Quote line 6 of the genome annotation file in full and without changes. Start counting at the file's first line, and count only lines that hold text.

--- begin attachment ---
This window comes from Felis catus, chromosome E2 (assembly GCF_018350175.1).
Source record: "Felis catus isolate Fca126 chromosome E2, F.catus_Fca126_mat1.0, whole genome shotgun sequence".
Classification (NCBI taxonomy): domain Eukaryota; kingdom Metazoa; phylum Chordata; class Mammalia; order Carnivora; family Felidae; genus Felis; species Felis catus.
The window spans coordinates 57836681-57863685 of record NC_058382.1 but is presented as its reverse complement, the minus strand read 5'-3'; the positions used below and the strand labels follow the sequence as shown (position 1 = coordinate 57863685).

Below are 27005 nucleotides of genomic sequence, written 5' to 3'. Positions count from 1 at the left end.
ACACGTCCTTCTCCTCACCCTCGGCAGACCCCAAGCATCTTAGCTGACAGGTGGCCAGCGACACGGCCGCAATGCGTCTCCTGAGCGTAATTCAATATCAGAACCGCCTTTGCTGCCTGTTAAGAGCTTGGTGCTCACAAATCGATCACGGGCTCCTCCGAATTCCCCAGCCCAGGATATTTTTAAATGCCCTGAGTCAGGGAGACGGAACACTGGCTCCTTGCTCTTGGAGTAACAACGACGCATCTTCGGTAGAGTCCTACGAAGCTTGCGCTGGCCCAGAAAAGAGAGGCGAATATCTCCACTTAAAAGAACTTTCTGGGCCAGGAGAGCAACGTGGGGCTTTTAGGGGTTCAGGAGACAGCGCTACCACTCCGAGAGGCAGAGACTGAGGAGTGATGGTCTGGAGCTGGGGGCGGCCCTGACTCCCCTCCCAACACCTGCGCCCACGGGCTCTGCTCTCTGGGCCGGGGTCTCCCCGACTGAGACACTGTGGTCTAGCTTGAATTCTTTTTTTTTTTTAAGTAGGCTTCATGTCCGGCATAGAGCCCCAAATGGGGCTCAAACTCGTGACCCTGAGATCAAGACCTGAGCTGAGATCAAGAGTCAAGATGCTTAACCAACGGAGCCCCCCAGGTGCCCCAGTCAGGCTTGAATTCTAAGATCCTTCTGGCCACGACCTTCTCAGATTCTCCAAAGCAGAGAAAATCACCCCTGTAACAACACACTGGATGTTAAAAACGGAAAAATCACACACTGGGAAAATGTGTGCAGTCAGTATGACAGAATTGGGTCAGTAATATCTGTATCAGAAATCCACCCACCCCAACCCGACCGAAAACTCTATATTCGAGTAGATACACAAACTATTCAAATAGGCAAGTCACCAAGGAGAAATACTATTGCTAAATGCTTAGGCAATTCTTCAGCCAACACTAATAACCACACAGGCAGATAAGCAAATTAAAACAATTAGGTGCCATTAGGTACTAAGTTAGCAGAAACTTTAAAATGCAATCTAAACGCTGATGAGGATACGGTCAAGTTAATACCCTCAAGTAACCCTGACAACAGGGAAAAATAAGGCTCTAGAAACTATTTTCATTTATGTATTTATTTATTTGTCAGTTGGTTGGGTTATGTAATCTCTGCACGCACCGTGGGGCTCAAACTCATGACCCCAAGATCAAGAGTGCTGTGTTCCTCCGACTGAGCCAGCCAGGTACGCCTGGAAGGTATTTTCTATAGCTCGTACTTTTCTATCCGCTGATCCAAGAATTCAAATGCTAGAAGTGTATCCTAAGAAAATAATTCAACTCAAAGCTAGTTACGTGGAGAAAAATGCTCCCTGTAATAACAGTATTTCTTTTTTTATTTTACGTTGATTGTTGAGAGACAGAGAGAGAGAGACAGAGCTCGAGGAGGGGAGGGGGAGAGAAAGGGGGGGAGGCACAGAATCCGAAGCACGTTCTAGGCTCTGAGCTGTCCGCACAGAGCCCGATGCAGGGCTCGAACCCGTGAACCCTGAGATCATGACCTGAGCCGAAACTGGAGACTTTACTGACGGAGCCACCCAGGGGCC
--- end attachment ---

ACACGTCCTTCTCCTCACCCTCGGCAGACCCCAAGCATCTTAGCTGACAGGTGGCCAGCGACACGGCCGCAATGCGTCTCCTGAGCGTAATTCAATATCAGAACCGCCTTTGCTGCCTGTTAAGAGCTTGGTGCTCACAAATCGATCACGGGCTCCTCCGAATTCCCCAGCCCAGGATATTTTTAAATGCCCTGAGTCAGGGAGACGGAACACTGGCTCCTTGCTCTTGGAGTAACAACGACGCATCTTCGGTAGAGTCCTACGAAGCTTGCGCTGGCCCAGAAAAGAGAGGCGAATATCTCCACTTAAAAGAACTTTCTGGGCCAGGAGAGCAACGTGGGGCTTTTAGGGGTTCAGGAGACAGCGCTACCACTCCGAGAGGCAGAGACTGAGGAGTGATGGTCTGGAGCTGGGGGCGGCCCTGACTCCCCTCCCAACACCTGCGCCCACGGGCTCTGCTCTCTGGGCCGGGGTCTCCCCGACTGAGACACTGTGGTCTAGCTTGAATTCTTTTTTTTTTTTAAGTAGGCTTCATGTCCGGCATAGAGCCCCAAATGGGGCTCAAACTCGTGACCCTGAGATCAAGACCTGAGCTGAGATCAAGAGTCAAGATGCTTAACCAACGGAGCCCCCCAGGTGCCCCAGTCAGGCTTGAATTCTAAGATCCTTCTGGCCACGACCTTCTCAGATTCTCCAAAGCAGAGAAAATCACCCCTGTAACAACACACTGGATGTTAAAAACGGAAAAATCACACACTGGGAAAATGTGTGCAGTCAGTATGACAGAATTGGGTCAGTAATATCTGTATCAGAAATCCACCCACCCCAACCCGACCGAAAACTCTATATTCGAGTAGATACACAAACTATTCAAATAGGCAAGTCACCAAGGAGAAATACTATTGCTAAATGCTTAGGCAATTCTTCAGCCAACACTAATAACCACACAGGCAGATAAGCAAATTAAAACAATTAGGTGCCATTAGGTACTAAGTTAGCAGAAACTTTAAAATGCAATCTAAACGCTGATGAGGATACGGTCAAGTTAATACCCTCAAGTAACCCTGACAACAGGGAAAAATAAGGCTCTAGAAACTATTTTCATTTATGTATTTATTTATTTGTCAGTTGGTTGGGTTATGTAATCTCTGCACGCACCGTGGGGCTCAAACTCATGACCCCAAGATCAAGAGTGCTGTGTTCCTCCGACTGAGCCAGCCAGGTACGCCTGGAAGGTATTTTCTATAGCTCGTACTTTTCTATCCGCTGATCCAAGAATTCAAATGCTAGAAGTGTATCCTAAGAAAATAATTCAACTCAAAGCTAGTTACGTGGAGAAAAATGCTCCCTGTAATAACAGTATTTCTTTTTTTATTTTACGTTGATTGTTGAGAGACAGAGAGAGAGAGACAGAGCTCGAGGAGGGGAGGGGGAGAGAAAGGGGGGGAGGCACAGAATCCGAAGCACGTTCTAGGCTCTGAGCTGTCCGCACAGAGCCCGATGCAGGGCTCGAACCCGTGAACCCTGAGATCATGACCTGAGCCGAAACTGGAGACTTTACTGACGGAGCCACCCAGGGGCC